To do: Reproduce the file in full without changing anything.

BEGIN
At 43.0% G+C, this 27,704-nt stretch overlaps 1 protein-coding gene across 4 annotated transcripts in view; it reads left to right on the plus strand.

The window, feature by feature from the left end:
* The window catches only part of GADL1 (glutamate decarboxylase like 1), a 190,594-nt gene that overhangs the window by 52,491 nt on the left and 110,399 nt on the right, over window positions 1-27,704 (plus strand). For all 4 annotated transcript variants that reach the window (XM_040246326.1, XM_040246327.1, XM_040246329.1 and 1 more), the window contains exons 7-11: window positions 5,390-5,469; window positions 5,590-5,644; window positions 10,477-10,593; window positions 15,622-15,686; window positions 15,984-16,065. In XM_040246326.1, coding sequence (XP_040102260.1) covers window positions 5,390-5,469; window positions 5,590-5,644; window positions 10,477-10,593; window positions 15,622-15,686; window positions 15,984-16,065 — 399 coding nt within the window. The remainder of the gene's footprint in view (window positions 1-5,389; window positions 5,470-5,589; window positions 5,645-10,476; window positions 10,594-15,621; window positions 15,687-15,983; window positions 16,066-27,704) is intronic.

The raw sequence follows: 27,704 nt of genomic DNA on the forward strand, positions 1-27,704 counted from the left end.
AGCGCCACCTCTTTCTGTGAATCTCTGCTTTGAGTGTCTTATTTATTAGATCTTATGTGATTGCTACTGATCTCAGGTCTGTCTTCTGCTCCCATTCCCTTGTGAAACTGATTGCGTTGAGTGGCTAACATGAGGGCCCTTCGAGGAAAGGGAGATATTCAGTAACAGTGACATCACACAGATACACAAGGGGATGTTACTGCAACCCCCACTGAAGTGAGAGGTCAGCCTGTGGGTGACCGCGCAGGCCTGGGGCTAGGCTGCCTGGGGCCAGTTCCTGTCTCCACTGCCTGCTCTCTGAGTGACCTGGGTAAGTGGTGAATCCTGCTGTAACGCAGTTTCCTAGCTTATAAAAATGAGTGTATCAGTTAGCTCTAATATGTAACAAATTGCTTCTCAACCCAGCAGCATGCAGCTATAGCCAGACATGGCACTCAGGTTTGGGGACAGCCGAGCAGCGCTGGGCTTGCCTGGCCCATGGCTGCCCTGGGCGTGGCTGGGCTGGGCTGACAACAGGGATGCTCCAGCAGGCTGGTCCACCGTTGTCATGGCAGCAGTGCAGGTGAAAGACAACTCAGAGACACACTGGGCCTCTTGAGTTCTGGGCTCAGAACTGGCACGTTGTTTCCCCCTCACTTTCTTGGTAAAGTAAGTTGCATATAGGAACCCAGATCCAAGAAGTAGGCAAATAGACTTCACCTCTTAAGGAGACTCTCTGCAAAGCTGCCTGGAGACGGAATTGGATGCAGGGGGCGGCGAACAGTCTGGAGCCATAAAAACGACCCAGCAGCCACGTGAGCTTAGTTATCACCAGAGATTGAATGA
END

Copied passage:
At 43.0% G+C, this 27,704-nt stretch overlaps 1 protein-coding gene across 4 annotated transcripts in view; it reads left to right on the plus strand.

The window, feature by feature from the left end:
* The window catches only part of GADL1 (glutamate decarboxylase like 1), a 190,594-nt gene that overhangs the window by 52,491 nt on the left and 110,399 nt on the right, over window positions 1-27,704 (plus strand). For all 4 annotated transcript variants that reach the window (XM_040246326.1, XM_040246327.1, XM_040246329.1 and 1 more), the window contains exons 7-11: window positions 5,390-5,469; window positions 5,590-5,644; window positions 10,477-10,593; window positions 15,622-15,686; window positions 15,984-16,065. In XM_040246326.1, coding sequence (XP_040102260.1) covers window positions 5,390-5,469; window positions 5,590-5,644; window positions 10,477-10,593; window positions 15,622-15,686; window positions 15,984-16,065 — 399 coding nt within the window. The remainder of the gene's footprint in view (window positions 1-5,389; window positions 5,470-5,589; window positions 5,645-10,476; window positions 10,594-15,621; window positions 15,687-15,983; window positions 16,066-27,704) is intronic.

The raw sequence follows: 27,704 nt of genomic DNA on the forward strand, positions 1-27,704 counted from the left end.
AGCGCCACCTCTTTCTGTGAATCTCTGCTTTGAGTGTCTTATTTATTAGATCTTATGTGATTGCTACTGATCTCAGGTCTGTCTTCTGCTCCCATTCCCTTGTGAAACTGATTGCGTTGAGTGGCTAACATGAGGGCCCTTCGAGGAAAGGGAGATATTCAGTAACAGTGACATCACACAGATACACAAGGGGATGTTACTGCAACCCCCACTGAAGTGAGAGGTCAGCCTGTGGGTGACCGCGCAGGCCTGGGGCTAGGCTGCCTGGGGCCAGTTCCTGTCTCCACTGCCTGCTCTCTGAGTGACCTGGGTAAGTGGTGAATCCTGCTGTAACGCAGTTTCCTAGCTTATAAAAATGAGTGTATCAGTTAGCTCTAATATGTAACAAATTGCTTCTCAACCCAGCAGCATGCAGCTATAGCCAGACATGGCACTCAGGTTTGGGGACAGCCGAGCAGCGCTGGGCTTGCCTGGCCCATGGCTGCCCTGGGCGTGGCTGGGCTGGGCTGACAACAGGGATGCTCCAGCAGGCTGGTCCACCGTTGTCATGGCAGCAGTGCAGGTGAAAGACAACTCAGAGACACACTGGGCCTCTTGAGTTCTGGGCTCAGAACTGGCACGTTGTTTCCCCCTCACTTTCTTGGTAAAGTAAGTTGCATATAGGAACCCAGATCCAAGAAGTAGGCAAATAGACTTCACCTCTTAAGGAGACTCTCTGCAAAGCTGCCTGGAGACGGAATTGGATGCAGGGGGCGGCGAACAGTCTGGAGCCATAAAAACGACCCAGCAGCCACGTGAGCTTAGTTATCACCAGAGATTGAATGA